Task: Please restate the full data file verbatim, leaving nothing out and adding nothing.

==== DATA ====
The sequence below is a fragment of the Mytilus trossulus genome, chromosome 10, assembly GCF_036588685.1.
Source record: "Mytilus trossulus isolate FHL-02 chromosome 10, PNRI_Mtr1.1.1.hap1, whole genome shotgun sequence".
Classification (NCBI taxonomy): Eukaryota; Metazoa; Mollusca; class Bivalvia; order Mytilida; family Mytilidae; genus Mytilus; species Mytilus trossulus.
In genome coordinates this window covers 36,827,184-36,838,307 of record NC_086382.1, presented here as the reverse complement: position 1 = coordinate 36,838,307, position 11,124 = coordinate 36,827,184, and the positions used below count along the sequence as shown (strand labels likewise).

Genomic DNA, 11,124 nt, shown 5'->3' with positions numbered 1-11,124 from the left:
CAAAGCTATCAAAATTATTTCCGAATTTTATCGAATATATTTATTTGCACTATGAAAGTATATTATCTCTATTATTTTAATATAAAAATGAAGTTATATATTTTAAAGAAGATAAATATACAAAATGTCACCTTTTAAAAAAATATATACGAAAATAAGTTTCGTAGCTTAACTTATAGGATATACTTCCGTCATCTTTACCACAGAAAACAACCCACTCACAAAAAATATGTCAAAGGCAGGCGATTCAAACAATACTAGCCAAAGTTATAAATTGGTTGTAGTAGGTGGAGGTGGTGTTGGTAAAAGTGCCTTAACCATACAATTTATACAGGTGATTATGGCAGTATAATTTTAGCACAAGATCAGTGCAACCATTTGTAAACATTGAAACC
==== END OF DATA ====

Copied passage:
The sequence below is a fragment of the Mytilus trossulus genome, chromosome 10, assembly GCF_036588685.1.
Source record: "Mytilus trossulus isolate FHL-02 chromosome 10, PNRI_Mtr1.1.1.hap1, whole genome shotgun sequence".
Classification (NCBI taxonomy): Eukaryota; Metazoa; Mollusca; class Bivalvia; order Mytilida; family Mytilidae; genus Mytilus; species Mytilus trossulus.
In genome coordinates this window covers 36,827,184-36,838,307 of record NC_086382.1, presented here as the reverse complement: position 1 = coordinate 36,838,307, position 11,124 = coordinate 36,827,184, and the positions used below count along the sequence as shown (strand labels likewise).

Genomic DNA, 11,124 nt, shown 5'->3' with positions numbered 1-11,124 from the left:
CAAAGCTATCAAAATTATTTCCGAATTTTATCGAATATATTTATTTGCACTATGAAAGTATATTATCTCTATTATTTTAATATAAAAATGAAGTTATATATTTTAAAGAAGATAAATATACAAAATGTCACCTTTTAAAAAAATATATACGAAAATAAGTTTCGTAGCTTAACTTATAGGATATACTTCCGTCATCTTTACCACAGAAAACAACCCACTCACAAAAAATATGTCAAAGGCAGGCGATTCAAACAATACTAGCCAAAGTTATAAATTGGTTGTAGTAGGTGGAGGTGGTGTTGGTAAAAGTGCCTTAACCATACAATTTATACAGGTGATTATGGCAGTATAATTTTAGCACAAGATCAGTGCAACCATTTGTAAACATTGAAACC